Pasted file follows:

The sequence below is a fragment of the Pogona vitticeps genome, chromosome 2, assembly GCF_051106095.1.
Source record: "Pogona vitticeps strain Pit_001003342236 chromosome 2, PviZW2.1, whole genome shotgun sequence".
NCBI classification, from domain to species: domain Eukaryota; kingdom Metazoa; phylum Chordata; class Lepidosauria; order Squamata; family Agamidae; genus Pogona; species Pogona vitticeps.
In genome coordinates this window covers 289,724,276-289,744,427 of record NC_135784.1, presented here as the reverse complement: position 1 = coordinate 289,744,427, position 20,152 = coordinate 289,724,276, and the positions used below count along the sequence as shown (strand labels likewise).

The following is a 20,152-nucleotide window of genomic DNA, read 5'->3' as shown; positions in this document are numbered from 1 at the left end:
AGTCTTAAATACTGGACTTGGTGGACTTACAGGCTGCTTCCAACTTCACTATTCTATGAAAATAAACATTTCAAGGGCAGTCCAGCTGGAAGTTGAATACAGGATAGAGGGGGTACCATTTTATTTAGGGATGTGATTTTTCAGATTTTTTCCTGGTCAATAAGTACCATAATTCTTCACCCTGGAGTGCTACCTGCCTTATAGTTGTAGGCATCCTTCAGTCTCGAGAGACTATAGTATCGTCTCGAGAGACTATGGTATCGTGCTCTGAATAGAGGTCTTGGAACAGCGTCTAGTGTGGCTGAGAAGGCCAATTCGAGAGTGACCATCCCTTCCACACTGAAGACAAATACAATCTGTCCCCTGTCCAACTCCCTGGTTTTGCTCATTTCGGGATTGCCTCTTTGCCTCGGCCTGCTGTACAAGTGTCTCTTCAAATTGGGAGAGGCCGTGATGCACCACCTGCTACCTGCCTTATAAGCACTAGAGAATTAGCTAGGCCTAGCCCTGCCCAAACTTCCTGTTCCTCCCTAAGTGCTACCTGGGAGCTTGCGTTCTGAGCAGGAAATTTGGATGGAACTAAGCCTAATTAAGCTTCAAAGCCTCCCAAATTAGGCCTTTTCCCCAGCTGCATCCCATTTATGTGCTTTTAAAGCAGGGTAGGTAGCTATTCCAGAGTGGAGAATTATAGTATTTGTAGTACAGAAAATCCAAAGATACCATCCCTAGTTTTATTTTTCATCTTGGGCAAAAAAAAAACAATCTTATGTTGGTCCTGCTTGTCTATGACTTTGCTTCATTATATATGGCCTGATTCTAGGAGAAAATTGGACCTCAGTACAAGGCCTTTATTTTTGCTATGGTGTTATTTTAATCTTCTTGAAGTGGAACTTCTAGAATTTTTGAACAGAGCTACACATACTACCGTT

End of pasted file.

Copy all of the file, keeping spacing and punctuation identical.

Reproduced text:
The sequence below is a fragment of the Pogona vitticeps genome, chromosome 2, assembly GCF_051106095.1.
Source record: "Pogona vitticeps strain Pit_001003342236 chromosome 2, PviZW2.1, whole genome shotgun sequence".
NCBI classification, from domain to species: domain Eukaryota; kingdom Metazoa; phylum Chordata; class Lepidosauria; order Squamata; family Agamidae; genus Pogona; species Pogona vitticeps.
In genome coordinates this window covers 289,724,276-289,744,427 of record NC_135784.1, presented here as the reverse complement: position 1 = coordinate 289,744,427, position 20,152 = coordinate 289,724,276, and the positions used below count along the sequence as shown (strand labels likewise).

The following is a 20,152-nucleotide window of genomic DNA, read 5'->3' as shown; positions in this document are numbered from 1 at the left end:
AGTCTTAAATACTGGACTTGGTGGACTTACAGGCTGCTTCCAACTTCACTATTCTATGAAAATAAACATTTCAAGGGCAGTCCAGCTGGAAGTTGAATACAGGATAGAGGGGGTACCATTTTATTTAGGGATGTGATTTTTCAGATTTTTTCCTGGTCAATAAGTACCATAATTCTTCACCCTGGAGTGCTACCTGCCTTATAGTTGTAGGCATCCTTCAGTCTCGAGAGACTATAGTATCGTCTCGAGAGACTATGGTATCGTGCTCTGAATAGAGGTCTTGGAACAGCGTCTAGTGTGGCTGAGAAGGCCAATTCGAGAGTGACCATCCCTTCCACACTGAAGACAAATACAATCTGTCCCCTGTCCAACTCCCTGGTTTTGCTCATTTCGGGATTGCCTCTTTGCCTCGGCCTGCTGTACAAGTGTCTCTTCAAATTGGGAGAGGCCGTGATGCACCACCTGCTACCTGCCTTATAAGCACTAGAGAATTAGCTAGGCCTAGCCCTGCCCAAACTTCCTGTTCCTCCCTAAGTGCTACCTGGGAGCTTGCGTTCTGAGCAGGAAATTTGGATGGAACTAAGCCTAATTAAGCTTCAAAGCCTCCCAAATTAGGCCTTTTCCCCAGCTGCATCCCATTTATGTGCTTTTAAAGCAGGGTAGGTAGCTATTCCAGAGTGGAGAATTATAGTATTTGTAGTACAGAAAATCCAAAGATACCATCCCTAGTTTTATTTTTCATCTTGGGCAAAAAAAAAACAATCTTATGTTGGTCCTGCTTGTCTATGACTTTGCTTCATTATATATGGCCTGATTCTAGGAGAAAATTGGACCTCAGTACAAGGCCTTTATTTTTGCTATGGTGTTATTTTAATCTTCTTGAAGTGGAACTTCTAGAATTTTTGAACAGAGCTACACATACTACCGTT